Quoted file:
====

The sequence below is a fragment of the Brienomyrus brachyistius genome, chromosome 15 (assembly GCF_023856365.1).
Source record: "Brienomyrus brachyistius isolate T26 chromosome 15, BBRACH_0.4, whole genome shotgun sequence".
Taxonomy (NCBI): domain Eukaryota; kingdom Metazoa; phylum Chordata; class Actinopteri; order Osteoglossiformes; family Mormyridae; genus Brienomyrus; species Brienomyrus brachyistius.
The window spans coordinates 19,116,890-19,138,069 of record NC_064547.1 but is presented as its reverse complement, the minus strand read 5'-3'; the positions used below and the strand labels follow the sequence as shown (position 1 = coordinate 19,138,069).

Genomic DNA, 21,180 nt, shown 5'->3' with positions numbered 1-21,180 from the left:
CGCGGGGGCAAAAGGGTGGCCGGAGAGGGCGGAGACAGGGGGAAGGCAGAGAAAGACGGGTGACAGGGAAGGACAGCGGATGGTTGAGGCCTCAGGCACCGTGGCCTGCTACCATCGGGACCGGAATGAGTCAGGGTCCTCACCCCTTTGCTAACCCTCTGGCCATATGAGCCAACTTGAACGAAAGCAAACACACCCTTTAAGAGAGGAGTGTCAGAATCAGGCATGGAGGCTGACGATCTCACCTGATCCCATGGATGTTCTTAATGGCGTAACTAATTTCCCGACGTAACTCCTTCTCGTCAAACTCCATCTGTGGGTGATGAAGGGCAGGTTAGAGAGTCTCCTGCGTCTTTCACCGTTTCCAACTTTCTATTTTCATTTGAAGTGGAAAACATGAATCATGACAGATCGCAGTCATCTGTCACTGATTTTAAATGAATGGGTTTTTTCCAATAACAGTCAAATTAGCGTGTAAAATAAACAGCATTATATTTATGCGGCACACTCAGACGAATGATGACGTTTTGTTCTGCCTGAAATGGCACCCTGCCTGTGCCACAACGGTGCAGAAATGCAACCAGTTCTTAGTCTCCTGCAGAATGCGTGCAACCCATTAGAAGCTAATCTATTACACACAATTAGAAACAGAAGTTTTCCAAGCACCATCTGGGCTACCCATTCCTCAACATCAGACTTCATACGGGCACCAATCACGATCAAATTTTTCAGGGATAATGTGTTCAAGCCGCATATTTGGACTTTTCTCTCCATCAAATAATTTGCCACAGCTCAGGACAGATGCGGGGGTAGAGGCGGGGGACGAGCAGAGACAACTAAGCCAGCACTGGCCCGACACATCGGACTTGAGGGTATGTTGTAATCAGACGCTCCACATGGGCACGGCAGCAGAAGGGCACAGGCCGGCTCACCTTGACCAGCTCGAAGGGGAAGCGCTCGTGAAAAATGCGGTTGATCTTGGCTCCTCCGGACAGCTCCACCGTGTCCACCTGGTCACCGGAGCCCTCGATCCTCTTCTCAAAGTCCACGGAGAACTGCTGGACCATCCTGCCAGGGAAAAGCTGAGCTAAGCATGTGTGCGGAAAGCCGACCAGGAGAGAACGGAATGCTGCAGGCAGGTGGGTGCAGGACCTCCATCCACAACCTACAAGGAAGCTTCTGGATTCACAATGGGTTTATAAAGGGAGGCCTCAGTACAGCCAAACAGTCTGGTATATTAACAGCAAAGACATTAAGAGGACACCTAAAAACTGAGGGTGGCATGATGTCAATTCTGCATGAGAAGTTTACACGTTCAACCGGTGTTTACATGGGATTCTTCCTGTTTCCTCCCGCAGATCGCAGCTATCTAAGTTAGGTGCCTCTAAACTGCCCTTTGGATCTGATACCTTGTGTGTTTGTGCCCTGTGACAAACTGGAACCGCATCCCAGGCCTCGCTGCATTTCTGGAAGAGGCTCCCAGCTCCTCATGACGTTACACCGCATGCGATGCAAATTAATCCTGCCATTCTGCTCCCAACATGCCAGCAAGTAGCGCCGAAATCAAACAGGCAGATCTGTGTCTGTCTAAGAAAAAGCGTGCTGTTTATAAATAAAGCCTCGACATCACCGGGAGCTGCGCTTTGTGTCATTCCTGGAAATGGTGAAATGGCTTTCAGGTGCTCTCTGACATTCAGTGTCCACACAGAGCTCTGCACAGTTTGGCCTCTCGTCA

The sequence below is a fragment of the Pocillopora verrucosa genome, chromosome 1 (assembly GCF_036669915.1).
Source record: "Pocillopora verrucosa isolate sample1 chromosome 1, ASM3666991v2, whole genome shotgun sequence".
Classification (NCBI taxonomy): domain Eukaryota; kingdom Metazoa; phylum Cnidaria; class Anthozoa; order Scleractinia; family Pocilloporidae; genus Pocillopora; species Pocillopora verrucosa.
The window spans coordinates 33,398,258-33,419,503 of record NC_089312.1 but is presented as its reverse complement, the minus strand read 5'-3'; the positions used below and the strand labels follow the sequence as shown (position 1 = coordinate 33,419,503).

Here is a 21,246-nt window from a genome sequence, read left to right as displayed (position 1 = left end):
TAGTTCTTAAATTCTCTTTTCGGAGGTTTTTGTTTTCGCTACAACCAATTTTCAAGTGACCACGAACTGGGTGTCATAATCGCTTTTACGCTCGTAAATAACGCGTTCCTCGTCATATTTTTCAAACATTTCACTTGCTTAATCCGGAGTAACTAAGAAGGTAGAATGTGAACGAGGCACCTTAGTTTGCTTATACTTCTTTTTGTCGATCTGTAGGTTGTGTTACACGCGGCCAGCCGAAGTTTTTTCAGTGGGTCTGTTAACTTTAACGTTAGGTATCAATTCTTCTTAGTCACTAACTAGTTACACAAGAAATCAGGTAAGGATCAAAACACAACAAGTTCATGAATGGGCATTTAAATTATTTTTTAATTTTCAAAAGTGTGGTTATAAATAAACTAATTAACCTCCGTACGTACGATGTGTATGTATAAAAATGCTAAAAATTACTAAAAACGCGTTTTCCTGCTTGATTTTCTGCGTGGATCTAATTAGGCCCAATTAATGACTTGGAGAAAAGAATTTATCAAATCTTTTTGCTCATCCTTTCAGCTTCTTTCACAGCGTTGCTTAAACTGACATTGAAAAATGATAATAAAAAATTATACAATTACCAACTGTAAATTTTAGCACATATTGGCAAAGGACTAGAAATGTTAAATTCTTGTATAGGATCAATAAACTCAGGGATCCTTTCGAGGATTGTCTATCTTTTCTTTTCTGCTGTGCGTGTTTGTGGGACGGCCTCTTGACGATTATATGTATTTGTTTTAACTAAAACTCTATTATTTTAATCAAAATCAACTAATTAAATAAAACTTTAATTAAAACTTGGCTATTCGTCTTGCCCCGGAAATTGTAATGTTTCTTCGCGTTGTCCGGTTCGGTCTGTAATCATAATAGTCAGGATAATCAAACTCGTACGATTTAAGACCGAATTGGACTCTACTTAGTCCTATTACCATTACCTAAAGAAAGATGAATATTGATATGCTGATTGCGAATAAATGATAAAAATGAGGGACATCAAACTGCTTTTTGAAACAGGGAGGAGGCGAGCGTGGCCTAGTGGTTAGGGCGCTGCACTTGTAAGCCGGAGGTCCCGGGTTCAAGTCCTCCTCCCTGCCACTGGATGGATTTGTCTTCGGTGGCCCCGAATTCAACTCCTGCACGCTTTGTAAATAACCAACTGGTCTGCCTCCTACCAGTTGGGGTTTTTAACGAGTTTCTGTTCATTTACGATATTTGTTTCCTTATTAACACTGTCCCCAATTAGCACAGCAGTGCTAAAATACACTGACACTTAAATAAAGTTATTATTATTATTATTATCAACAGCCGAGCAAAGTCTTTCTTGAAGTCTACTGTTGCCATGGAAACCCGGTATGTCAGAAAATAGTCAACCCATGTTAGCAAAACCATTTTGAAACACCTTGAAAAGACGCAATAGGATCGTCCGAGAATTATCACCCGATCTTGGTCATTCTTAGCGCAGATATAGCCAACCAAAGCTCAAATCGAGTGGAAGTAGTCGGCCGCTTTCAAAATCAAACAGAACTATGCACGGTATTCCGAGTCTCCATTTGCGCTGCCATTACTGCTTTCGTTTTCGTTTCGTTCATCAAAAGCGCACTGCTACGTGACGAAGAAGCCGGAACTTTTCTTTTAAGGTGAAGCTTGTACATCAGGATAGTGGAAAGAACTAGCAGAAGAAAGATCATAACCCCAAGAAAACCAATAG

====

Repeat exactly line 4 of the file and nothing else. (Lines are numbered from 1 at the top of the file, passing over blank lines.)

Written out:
The window spans coordinates 19,116,890-19,138,069 of record NC_064547.1 but is presented as its reverse complement, the minus strand read 5'-3'; the positions used below and the strand labels follow the sequence as shown (position 1 = coordinate 19,138,069).